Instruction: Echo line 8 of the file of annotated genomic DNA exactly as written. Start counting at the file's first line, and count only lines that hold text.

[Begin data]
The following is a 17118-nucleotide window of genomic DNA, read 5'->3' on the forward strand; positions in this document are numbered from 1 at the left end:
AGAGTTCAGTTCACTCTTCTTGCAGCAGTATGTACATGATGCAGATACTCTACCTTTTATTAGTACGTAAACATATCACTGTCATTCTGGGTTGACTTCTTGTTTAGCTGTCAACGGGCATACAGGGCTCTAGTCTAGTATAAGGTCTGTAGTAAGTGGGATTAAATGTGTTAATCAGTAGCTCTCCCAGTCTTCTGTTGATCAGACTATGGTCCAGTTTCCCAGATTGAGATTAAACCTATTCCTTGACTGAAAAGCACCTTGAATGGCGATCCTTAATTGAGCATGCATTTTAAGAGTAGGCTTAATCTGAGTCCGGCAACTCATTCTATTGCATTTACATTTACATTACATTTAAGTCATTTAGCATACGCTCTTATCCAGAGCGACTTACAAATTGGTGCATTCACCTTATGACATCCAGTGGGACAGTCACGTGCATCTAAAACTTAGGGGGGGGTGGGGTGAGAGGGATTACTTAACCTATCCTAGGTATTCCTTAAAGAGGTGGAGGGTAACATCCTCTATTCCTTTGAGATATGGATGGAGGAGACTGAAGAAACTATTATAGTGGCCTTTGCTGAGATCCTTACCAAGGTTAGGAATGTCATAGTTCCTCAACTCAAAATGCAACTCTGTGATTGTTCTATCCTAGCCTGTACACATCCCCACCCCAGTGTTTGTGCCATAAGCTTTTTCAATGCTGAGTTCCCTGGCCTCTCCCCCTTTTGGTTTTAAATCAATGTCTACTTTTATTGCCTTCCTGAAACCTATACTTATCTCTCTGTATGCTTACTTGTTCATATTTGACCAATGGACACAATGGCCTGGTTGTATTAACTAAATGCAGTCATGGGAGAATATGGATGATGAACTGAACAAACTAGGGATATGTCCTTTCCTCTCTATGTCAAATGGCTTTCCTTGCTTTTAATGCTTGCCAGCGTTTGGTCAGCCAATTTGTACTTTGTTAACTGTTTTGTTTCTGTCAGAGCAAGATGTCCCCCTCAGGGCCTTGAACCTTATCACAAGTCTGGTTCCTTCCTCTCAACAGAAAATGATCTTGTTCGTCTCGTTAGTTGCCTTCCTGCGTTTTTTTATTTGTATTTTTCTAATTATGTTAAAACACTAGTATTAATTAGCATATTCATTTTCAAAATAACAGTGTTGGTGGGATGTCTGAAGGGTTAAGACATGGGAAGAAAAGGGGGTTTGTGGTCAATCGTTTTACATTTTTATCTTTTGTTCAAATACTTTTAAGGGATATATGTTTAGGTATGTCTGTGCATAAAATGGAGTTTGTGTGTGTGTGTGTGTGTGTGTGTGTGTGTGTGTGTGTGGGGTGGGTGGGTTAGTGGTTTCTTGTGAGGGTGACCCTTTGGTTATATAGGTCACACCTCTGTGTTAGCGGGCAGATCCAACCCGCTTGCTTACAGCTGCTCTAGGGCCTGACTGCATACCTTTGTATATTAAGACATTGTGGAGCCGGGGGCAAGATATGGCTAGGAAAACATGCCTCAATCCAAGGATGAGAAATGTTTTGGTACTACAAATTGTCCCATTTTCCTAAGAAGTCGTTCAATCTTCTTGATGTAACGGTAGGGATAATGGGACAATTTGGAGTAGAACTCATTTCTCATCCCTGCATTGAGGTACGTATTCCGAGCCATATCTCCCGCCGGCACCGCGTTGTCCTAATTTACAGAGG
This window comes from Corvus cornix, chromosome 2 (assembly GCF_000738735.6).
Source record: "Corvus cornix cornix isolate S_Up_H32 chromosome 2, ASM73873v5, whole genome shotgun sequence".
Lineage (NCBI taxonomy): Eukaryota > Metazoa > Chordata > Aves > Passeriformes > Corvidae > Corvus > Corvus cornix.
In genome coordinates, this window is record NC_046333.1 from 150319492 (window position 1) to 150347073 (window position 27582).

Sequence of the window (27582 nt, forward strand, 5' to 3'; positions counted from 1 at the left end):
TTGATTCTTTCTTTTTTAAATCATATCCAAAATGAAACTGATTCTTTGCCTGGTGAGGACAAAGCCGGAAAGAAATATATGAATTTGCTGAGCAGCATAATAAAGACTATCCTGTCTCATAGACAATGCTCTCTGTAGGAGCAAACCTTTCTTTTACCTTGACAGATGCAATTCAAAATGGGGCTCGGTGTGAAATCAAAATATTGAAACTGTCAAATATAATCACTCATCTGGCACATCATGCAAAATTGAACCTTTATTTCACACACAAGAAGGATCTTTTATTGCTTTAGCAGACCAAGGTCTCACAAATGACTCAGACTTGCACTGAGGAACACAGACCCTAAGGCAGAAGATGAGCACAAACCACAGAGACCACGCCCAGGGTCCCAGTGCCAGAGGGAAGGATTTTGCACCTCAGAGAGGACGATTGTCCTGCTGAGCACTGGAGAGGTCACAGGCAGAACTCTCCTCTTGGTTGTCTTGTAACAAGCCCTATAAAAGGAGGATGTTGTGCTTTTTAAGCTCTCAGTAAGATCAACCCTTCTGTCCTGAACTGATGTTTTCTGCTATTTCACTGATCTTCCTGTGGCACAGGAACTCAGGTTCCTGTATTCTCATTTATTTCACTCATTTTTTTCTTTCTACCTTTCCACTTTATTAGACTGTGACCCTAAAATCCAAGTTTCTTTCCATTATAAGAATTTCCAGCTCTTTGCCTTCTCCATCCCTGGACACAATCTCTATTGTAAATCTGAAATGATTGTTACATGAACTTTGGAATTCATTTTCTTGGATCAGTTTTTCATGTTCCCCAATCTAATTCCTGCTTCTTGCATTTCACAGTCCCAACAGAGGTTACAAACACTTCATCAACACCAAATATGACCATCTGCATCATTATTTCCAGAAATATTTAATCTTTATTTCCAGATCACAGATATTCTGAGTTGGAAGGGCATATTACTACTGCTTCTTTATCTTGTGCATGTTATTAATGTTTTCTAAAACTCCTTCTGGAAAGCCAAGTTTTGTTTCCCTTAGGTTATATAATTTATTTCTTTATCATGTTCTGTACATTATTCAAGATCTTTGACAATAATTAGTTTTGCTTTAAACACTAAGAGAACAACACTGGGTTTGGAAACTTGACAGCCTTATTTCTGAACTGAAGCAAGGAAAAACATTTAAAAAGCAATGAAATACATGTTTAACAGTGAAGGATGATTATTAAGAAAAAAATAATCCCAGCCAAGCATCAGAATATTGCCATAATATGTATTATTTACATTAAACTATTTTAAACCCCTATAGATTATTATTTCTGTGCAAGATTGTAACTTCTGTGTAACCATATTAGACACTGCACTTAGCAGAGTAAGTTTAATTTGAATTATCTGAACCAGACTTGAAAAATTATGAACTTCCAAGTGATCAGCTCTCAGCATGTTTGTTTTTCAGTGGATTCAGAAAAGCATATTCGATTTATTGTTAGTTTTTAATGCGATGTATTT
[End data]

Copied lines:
TTGATTCTTTCTTTTTTAAATCATATCCAAAATGAAACTGATTCTTTGCCTGGTGAGGACAAAGCCGGAAAGAAATATATGAATTTGCTGAGCAGCATAATAAAGACTATCCTGTCTCATAGACAATGCTCTCTGTAGGAGCAAACCTTTCTTTTACCTTGACAGATGCAATTCAAAATGGGGCTCGGTGTGAAATCAAAATATTGAAACTGTCAAATATAATCACTCATCTGGCACATCATGCAAAATTGAACCTTTATTTCACACACAAGAAGGATCTTTTATTGCTTTAGCAGACCAAGGTCTCACAAATGACTCAGACTTGCACTGAGGAACACAGACCCTAAGGCAGAAGATGAGCACAAACCACAGAGACCACGCCCAGGGTCCCAGTGCCAGAGGGAAGGATTTTGCACCTCAGAGAGGACGATTGTCCTGCTGAGCACTGGAGAGGTCACAGGCAGAACTCTCCTCTTGGTTGTCTTGTAACAAGCCCTATAAAAGGAGGATGTTGTGCTTTTTAAGCTCTCAGTAAGATCAACCCTTCTGTCCTGAACTGATGTTTTCTGCTATTTCACTGATCTTCCTGTGGCACAGGAACTCAGGTTCCTGTATTCTCATTTATTTCACTCATTTTTTTCTTTCTACCTTTCCACTTTATTAGACTGTGACCCTAAAATCCAAGTTTCTTTCCATTATAAGAATTTCCAGCTCTTTGCCTTCTCCATCCCTGGACACAATCTCTATTGTAAATCTGAAATGATTGTTACATGAACTTTGGAATTCATTTTCTTGGATCAGTTTTTCATGTTCCCCAATCTAATTCCTGCTTCTTGCATTTCACAGTCCCAACAGAGGTTACAAACACTTCATCAACACCAAATATGACCATCTGCATCATTATTTCCAGAAATATTTAATCTTTATTTCCAGATCACAGATATTCTGAGTTGGAAGGGCATATTACTACTGCTTCTTTATCTTGTGCATGTTATTAATGTTTTCTAAAACTCCTTCTGGAAAGCCAAGTTTTGTTTCCCTTAGGTTATATAATTTATTTCTTTATCATGTTCTGTACATTATTCAAGATCTTTGACAATAATTAGTTTTGCTTTAAACACTAAGAGAACAACACTGGGTTTGGAAACTTGACAGCCTTATTTCTGAACTGAAGCAAGGAAAAACATTTAAAAAGCAATGAAATACATGTTTAACAGTGAAGGATGATTATTAAGAAAAAAATAATCCCAGCCAAGCATCAGAATATTGCCATAATATGTATTATTTACATTAAACTATTTTAAACCCCTATAGATTATTATTTCTGTGCAAGATTGTAACTTCTGTGTAACCATATTAGACACTGCACTTAGCAGAGTAAGTTTAATTTGAATTATCTGAACCAGACTTGAAAAATTATGAACTTCCAAGTGATCAGCTCTCAGCATGTTTGTTTTTCAGTGGATTCAGAAAAGCATATTCGATTTATTGTTAGTTTTTAATGCGATGTATTT